The Original Mickey Mouse Club Show


Bonnie Lynn Fields  (1944-2012)

Broadway Bonnie

A third season replacement Mouseketeer, Bonnie had strong dancing and singing skills, but no real experience before joining the show. She became a professional dancer, appearing in Broadway musicals, on television, and in films during the sixties. Later she opened her own dance studio and inspired students with her love of the performing arts.

Background

Born Bonita Lynn Fields in Walterboro, South Carolina, on July 18, 1944 to Beverly and Woodrow Fields, her family moved to Richmond, Indiana when she was barely three months old. It was in Richmond that she took her first dancing lessons at age two. (Her instructor, Marcella Newland, was a former burlesque queen). At age nine her family relocated to Granada Hills, California, where Bonnie took dancing lessons at the DeRea School of Dance, and private singing lessons to develop her coloratura soprano voice.

Bonnie was most proficient at ballet, but was also versed in ballroom, folk, oriental and latin dancing. Surprisingly, she didn't take her first lessons in tap until just six months before auditioning for the Mickey Mouse Club. Bonnie had performed with small groups on local television, and live for charities and the USO, but otherwise had no professional credits.

For the third season, Disney publicity releases announced that Mouseketeer auditions would be held outside of Burbank for the first time, as the show's casting directors felt that they had exhausted the local talent pool. Bonnie, however, auditioned in Burbank to be a Talent Round-Up winner, but so impressed the judges they cast her as a Mouseketeer.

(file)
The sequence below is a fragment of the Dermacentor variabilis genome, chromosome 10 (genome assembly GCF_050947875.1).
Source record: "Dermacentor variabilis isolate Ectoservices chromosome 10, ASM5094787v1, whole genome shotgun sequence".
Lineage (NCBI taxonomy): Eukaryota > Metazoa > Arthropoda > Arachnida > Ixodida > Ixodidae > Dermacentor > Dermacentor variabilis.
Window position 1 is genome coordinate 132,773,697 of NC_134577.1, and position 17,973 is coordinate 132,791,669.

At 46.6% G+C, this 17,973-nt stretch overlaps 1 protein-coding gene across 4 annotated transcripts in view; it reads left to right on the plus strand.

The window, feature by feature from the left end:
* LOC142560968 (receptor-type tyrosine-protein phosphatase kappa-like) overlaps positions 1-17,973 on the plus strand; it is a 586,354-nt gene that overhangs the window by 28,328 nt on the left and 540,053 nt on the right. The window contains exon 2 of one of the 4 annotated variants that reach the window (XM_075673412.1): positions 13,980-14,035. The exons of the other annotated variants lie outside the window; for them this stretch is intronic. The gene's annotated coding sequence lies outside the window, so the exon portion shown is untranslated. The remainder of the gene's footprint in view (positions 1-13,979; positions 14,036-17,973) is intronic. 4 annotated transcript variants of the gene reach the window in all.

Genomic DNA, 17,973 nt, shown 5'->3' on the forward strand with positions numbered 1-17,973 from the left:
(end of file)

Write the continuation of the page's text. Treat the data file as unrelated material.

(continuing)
According to a recent interview, Bonnie, who always went by her middle name Lynn, was asked by Walt Disney himself to use her first name on the show. The reason was because there was another new Mouseketeer, a boy, whose first name was Lynn. However, "Bonita" has three syllables, so the diminutive form "Bonnie" was chosen to harmonize better with the show's other two-syllable names.

Performance

Bonnie had a quiet on-camera personality that belied her dancing and singing talent. Like the other replacement Mouseketeers she was assigned to the Blue Team and shut out of Roll Call and Alma Mater, those segments having been filmed before they were hired. Because of the third season format change, there was little in the way of new Mouseketeer material to be filmed, and what there was generally featured the Red Team mice as the leads. Bonnie also lost a week's worth of performing time out of her six-month tenure when she was hospitalized for tonsilitis. Not a happy experience for an aspiring young soprano.

Though a couple of the third-season replacements had starring roles in production numbers, Bonnie, for the most part, was used in the background chorus of various skits. This was at least partly due to her height; at twelve she was already taller than Lynn Ready and Don Agrati, the boys closest to her in age. Also, like Sharon Baird, Bonnie was caught in the gender crunch of the third season, where for the first time girls outnumbered boys. Given the emphasis on couples in the choreography and storylines of that year, both girls suffered from a lack of age and/or height appropriate partners.